“For a young kid, it’s so important to have someone like that,” said Hughes, “so you have a guy there you can always talk to and count on. If there’s ever a problem or if I ever needed anything, I could turn to Chris. I think he’s that guy, he’s the leader of our team.”
Language Arts (Communication): A-
Tanev has always been on the quieter side, but he really started to open up in media scrums this past season. He’s clearly grown more comfortable in his leadership role, which includes the responsibility of speaking for the team. He’s almost as relaxed and comfortable with a microphone in his face as he is on the ice.
Clearly, he’s worked on his public speaking skills.
It's a brotherhood. 🤣👏 Chris Tanev was not messing around during last night's lineup read... 😳 pic.twitter.com/QiuInkJgcR— Vancouver #Canucks (@Canucks) August 22, 2020
Away from the rink, Tanev is still pretty quiet. He has a Twitter account that has gone unused since 2012 and his Instagram has just six posts.
Three of those posts, however, include his adorable pug Riley, including his first ever post on the ‘gram, the famous “pug in a box.”
That’s a perfect Instagram post, the platonic ideal of the internet. So, Tanev gets some bonus points there, coming around to a solid A-.
Physical Education: A+
Tanev is an elite athlete playing in the NHL.
Electives (Special Teams): B-
No one played more minutes on the Canucks penalty kill than Tanev this season. In fact, he averaged 20 seconds more per game than the next most frequent penalty killer, Alex Edler.
Tanev’s total of 235:43 on the penalty kill was second in the entire NHL behind only Esa Lindell of the Dallas Stars and nobody in the NHL blocked more shots than Tanev on the penalty kill: 48 total.
That’s all positive, but there are some troubling signs. Only Tanner Pearson and Edler were on the ice for a higher rate of unblocked shot attempts against than Tanev on the penalty kill and the same is true for expected goals against and actual goals against.
That said, it can be hard to parse out what is one player’s responsibility on the penalty kill from the penalty-killing unit as a whole. It should be noted that Tanev didn’t play much with the Canucks’ best penalty killer this season, Tyler Motte, as they were generally on different units. Tanev instead played more with Jay Beagle, Tim Schaller (before he got traded), Brandon Sutter, and Tanner Pearson. Beagle and Sutter had some struggles while shorthanded this season, while Pearson was arguably the Canucks’ worst penalty killer.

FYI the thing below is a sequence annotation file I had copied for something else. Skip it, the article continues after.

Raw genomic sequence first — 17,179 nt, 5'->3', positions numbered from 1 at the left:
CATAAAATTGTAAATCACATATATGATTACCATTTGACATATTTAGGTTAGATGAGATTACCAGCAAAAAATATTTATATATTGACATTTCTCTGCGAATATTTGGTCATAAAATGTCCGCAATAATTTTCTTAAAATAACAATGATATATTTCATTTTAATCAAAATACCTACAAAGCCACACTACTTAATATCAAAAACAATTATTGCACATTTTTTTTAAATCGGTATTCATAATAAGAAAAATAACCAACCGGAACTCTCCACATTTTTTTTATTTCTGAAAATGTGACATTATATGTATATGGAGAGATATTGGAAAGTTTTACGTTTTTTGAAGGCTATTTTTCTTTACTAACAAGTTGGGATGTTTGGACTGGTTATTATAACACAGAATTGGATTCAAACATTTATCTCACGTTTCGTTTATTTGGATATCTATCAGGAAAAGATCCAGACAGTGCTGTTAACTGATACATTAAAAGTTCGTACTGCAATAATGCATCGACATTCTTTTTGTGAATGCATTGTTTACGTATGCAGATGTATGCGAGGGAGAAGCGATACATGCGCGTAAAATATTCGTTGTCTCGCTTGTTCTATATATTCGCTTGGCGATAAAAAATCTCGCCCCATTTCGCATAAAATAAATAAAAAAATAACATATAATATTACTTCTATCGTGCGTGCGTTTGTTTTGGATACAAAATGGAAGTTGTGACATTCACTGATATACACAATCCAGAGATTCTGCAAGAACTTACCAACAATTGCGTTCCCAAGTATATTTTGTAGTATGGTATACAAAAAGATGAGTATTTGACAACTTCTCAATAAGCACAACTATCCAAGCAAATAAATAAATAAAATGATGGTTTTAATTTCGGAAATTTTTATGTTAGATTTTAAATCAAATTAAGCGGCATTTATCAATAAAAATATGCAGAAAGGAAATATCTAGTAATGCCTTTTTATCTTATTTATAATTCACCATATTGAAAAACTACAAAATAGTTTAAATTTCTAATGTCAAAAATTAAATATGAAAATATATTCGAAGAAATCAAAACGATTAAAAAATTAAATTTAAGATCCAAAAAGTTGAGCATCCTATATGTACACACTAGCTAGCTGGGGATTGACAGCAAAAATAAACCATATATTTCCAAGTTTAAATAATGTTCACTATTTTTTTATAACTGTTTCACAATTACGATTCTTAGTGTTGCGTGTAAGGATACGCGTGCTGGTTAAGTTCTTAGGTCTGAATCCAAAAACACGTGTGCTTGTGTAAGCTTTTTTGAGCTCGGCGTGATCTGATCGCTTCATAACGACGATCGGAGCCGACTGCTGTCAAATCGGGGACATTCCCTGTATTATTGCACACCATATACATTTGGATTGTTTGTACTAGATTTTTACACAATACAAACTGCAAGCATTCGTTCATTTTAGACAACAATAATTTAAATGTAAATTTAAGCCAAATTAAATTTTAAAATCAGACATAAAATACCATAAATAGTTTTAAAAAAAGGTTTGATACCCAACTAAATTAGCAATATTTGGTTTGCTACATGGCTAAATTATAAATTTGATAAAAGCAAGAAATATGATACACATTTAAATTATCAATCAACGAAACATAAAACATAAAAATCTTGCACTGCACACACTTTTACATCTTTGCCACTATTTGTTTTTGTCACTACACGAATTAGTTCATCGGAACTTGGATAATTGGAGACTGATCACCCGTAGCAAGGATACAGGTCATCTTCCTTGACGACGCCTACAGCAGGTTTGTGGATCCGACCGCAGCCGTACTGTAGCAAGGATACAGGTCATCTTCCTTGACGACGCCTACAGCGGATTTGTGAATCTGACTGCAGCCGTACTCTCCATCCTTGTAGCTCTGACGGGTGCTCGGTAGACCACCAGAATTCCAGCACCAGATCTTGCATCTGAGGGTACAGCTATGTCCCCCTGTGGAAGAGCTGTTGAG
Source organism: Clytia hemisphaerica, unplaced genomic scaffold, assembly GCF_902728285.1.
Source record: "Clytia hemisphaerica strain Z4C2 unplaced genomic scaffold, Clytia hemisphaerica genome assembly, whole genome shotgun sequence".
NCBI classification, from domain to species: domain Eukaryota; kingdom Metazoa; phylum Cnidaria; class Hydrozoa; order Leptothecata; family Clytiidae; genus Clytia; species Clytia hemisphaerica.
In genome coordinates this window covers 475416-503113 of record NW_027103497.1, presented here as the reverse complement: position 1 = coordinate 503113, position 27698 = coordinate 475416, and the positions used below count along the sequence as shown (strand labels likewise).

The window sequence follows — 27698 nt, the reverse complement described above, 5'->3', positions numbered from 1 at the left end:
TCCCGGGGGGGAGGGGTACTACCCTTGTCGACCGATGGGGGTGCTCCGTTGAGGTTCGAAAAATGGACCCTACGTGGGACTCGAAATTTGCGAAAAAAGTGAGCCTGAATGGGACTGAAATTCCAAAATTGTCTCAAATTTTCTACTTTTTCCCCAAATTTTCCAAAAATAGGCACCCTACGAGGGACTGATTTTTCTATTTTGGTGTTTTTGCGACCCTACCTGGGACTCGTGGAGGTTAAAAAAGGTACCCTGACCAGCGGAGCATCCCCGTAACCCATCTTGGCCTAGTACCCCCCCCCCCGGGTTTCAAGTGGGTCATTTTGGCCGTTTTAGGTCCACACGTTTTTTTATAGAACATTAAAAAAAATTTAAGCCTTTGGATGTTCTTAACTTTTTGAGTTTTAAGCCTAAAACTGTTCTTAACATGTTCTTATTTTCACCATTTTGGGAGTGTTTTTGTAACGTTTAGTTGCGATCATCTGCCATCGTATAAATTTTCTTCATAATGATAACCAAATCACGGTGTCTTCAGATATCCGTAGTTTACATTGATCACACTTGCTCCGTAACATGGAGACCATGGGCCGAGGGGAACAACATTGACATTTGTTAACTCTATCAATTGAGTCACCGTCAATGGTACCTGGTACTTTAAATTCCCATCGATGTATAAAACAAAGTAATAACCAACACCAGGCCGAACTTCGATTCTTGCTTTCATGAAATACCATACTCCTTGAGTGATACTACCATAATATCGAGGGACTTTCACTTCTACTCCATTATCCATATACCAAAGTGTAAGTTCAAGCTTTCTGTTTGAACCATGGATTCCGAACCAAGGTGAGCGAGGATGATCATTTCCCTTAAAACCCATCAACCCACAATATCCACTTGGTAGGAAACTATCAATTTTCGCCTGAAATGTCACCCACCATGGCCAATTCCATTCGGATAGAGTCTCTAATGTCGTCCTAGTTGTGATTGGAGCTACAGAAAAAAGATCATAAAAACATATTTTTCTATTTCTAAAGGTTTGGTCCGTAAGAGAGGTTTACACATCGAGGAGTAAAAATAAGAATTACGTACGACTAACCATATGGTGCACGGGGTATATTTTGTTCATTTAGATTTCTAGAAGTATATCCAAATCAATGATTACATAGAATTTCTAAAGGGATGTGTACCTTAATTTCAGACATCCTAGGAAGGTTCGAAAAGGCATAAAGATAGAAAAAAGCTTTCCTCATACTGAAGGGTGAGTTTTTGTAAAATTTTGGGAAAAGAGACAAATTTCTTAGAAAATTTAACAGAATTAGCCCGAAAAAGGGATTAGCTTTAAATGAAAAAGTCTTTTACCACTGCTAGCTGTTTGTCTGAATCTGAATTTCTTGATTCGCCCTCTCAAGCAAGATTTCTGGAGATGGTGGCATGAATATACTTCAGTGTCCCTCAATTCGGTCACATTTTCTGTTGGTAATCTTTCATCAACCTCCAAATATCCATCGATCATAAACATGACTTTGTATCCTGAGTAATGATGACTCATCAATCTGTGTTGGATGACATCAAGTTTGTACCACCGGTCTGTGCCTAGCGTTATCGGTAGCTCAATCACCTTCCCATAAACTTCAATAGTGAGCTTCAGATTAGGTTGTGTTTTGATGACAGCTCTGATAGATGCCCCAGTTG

All that is to say, the penalty kill can be difficult to assess. There’s an assumption that the coaching staff knows who performs best while shorthanded and it’s hard to judge a penalty killer solely by shot statistics.
Given his past performance on the penalty kill and his willingness to continually put his body on the line, I’m leaning toward an appeal to authority here, even if it’s a logical fallacy. At the same time, I can’t entirely discount those underlying shot statistics. The Canucks coaching staff likely give him an A. I’m going to creep that down to a B-. Feel free to trust the guys coaching in the NHL over me if you like.
There were so many positives surrounding Tanev’s 2019-20 season, but those underlying statistics are really hard to dismiss. What might have been a solid 3.50 GPA gets dragged down by that Science class grade.
How do the Canucks assess his 2019-20 season as they prepare to re-sign him? Tanev means a lot to the Canucks locker room and he eats up minutes on the penalty kill. He’s a key part of their leadership group and is loved by both his teammates and the fans. But what if his play is about to sharply decline?
It’s a difficult question to ask, particularly about such a well-liked player. If it were anyone other than Tanev, maybe I would have been harsher on this Report Card and he would’ve ended up worse than a B-. It’s hard for me to dismiss my own bias.